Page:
In the days to come, high school and college graduates of the Class of 2012 will grip their diplomas with pride and flip their tassels, leaving the life they've known behind for uncertain waters. Then they will hear speeches warning them of the hard road ahead of them.
Though there are faint, flickering hints of light at the end, the nation remains deep inside a very dark tunnel of financial distress.
In a time when local governments continue to operate under tight budgets, with little relief in sight, it's not surprising the issue of consolidation has again made its way to the front burner.
So does anyone still think we don't need to keep close tabs on ethical behavior by government officials? If so, take a look at recent scandals in the nation's capital involving members of the General Service Administration and Secret Service.
We hold these truths to be self-evident, that all men are created equal, that they are endowed by their Creator with certain unalienable Rights, that among these are Life, Liberty and the pursuit of Happiness. - That to secure these rights, Governments are instituted among Men, deriving their just powers from the consent of the governed.
This being an election year, we all knew the 2012 session of the General Assembly would produce its fair share of "hey, look at me" bills designed more to impress voters than to solve their problems.
Judging our yearly progress was easier at one time.
The high cost of war again has been brought into clear focus.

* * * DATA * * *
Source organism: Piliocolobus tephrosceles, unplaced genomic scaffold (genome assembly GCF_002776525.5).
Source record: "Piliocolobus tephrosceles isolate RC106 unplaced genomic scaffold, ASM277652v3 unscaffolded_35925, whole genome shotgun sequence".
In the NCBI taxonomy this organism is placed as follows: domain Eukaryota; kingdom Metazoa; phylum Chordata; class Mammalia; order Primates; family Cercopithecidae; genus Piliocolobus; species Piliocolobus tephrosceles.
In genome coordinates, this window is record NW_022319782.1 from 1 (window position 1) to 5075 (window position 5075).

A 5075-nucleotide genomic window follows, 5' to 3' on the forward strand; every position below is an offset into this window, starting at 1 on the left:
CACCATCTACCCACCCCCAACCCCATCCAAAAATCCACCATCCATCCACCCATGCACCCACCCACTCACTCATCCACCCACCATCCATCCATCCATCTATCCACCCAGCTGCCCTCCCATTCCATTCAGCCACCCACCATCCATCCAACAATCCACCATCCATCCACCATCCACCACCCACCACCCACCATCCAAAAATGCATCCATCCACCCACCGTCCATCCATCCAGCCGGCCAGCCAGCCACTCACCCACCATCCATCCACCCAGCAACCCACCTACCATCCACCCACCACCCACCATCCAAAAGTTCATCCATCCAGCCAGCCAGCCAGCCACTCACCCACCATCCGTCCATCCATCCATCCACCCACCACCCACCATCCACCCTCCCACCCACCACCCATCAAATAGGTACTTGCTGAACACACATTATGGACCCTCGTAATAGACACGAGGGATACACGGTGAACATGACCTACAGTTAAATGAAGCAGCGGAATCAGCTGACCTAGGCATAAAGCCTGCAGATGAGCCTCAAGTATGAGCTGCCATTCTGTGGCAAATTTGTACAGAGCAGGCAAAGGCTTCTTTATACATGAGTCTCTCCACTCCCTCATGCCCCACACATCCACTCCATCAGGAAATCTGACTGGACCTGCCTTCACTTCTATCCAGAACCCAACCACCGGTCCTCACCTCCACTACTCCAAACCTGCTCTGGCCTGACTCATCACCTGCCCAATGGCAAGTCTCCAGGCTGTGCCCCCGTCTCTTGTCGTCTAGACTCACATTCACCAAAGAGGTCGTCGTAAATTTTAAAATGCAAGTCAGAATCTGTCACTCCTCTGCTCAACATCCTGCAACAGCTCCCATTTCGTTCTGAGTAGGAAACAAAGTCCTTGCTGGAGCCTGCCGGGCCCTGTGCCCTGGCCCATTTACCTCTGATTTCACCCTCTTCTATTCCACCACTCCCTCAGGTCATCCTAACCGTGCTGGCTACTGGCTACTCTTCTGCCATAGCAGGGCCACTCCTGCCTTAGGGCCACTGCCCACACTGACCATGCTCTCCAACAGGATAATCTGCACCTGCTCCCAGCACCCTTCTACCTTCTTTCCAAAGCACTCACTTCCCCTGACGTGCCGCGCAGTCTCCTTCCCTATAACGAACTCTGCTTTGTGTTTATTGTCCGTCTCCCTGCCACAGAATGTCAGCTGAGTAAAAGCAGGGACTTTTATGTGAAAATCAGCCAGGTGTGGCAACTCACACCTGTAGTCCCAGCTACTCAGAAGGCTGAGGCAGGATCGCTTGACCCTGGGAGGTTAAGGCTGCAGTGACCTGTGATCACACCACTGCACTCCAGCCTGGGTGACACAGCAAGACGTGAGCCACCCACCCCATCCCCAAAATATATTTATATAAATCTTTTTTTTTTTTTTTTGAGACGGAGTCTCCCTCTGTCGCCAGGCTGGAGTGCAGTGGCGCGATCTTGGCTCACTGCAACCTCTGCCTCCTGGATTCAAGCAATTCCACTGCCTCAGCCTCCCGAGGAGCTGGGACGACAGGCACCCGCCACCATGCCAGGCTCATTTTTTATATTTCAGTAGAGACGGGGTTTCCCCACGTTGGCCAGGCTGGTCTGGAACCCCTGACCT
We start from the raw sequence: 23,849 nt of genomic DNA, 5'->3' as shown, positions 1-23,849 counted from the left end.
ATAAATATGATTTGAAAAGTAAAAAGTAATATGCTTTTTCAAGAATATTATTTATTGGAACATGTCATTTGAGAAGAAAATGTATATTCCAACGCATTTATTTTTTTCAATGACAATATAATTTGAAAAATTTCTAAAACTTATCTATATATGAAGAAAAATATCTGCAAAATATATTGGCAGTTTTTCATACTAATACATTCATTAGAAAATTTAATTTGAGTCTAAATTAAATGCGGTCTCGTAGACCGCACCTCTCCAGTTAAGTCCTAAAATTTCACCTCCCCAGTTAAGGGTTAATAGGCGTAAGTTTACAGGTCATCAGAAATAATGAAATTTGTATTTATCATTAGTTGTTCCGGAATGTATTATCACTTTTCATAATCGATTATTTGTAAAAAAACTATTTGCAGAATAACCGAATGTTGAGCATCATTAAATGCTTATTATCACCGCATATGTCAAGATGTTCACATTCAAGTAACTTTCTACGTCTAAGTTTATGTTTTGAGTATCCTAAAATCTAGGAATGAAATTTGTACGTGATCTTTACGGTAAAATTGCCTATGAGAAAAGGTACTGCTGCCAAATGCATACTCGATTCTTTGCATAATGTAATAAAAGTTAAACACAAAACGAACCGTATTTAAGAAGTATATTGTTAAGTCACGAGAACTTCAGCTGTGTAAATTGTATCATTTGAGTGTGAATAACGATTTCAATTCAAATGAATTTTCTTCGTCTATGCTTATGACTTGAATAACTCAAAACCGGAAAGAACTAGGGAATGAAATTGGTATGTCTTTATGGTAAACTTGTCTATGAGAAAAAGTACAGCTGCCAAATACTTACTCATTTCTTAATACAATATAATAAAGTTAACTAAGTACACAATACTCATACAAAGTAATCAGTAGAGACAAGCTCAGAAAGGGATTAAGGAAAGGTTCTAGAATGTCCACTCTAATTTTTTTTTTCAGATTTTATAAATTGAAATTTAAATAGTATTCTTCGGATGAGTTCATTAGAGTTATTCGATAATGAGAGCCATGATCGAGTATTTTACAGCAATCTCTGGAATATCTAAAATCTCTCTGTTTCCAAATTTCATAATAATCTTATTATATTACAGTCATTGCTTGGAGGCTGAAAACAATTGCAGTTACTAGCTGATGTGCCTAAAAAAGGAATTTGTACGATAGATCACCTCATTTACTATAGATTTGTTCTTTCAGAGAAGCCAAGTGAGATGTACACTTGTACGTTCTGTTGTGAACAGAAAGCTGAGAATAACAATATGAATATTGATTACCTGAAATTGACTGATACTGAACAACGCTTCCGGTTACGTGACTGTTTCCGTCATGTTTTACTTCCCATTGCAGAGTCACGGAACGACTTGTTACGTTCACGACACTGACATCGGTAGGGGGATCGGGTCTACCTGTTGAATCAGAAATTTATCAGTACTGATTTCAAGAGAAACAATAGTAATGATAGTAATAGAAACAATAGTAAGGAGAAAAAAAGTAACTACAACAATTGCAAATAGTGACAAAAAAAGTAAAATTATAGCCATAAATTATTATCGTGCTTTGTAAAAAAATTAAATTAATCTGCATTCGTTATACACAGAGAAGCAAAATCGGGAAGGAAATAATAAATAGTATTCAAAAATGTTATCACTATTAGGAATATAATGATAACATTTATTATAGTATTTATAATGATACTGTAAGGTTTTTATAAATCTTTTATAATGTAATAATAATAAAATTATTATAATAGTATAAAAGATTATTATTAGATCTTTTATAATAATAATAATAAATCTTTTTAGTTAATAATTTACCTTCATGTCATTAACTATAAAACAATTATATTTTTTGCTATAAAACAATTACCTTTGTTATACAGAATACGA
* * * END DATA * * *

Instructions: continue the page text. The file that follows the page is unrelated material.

People of a certain age remember a time when children felt safe in their homes, their neighborhoods and their schools.
Georgia voters and those in nine other states are next in line Tuesday to join this year's game of Whac-A-Mole in the Republican campaign for president.
If ever there were a piece of legislation you'd think should be a no-brainer, it is the idea to cap how much lobbyists can spend to woo state lawmakers, a practice that totals some $1.6 million annually
On Jan. 29, The Times published an editorial entitled, "A bitter harvest." This editorial argued that the Georgia immigration bill sent immigrants, and revenues, fleeing Georgia farms and as a result guest worker reform was needed.
The news that the Georgia General Assembly is considering a major updating of the state's open records and open meetings laws is both welcome and frightening.
The No Child Left Behind law is one 10-year-old many are happy to leave in the dust.
We make every effort to cover the news objectively, but once in awhile, we encounter a story we can't wait to tell.
The holidays are traditionally a season of giving, where many with kind hearts buy for families in need, Angel Tree kids or Toys for Tots, feed the hungry or follow the sound of the summoning jingle of bells to drop a few bucks in the Salvation Army's red kettles. And as the calendar year wanes, those in the mood for goodwill and tax deductions pull out their checkbooks to make end-of-year donations.
Most Americans of Baby Boomer age and younger were exposed to marijuana at some point in early adulthood, whether they partook or not on their own. For many, it was a rite of passage encountered at a rock concert or someone's dark basement. For others, it was a substance and a crowd of users best avoided.
In the great American novel "To Kill A Mockingbird," attorney Atticus Finch is explaining to his daughter Scout how to deal with other people amid conflicts at school: "You never really understand a person until you consider things from his point of view ... Until you climb into his skin and walk around in it."
When you think about it, it's somewhat odd to choose one particular day of the year to express thankfulness.
If there's a word that can sum up our national leadership these days, it is "lame" - a lame-duck session of Congress, a lame-duck president, all yielding results that are totally lame.
Hall County's business community took a well-earned opportunity last week to celebrate a full November cornucopia of blessings and pat itself on the back a bit.
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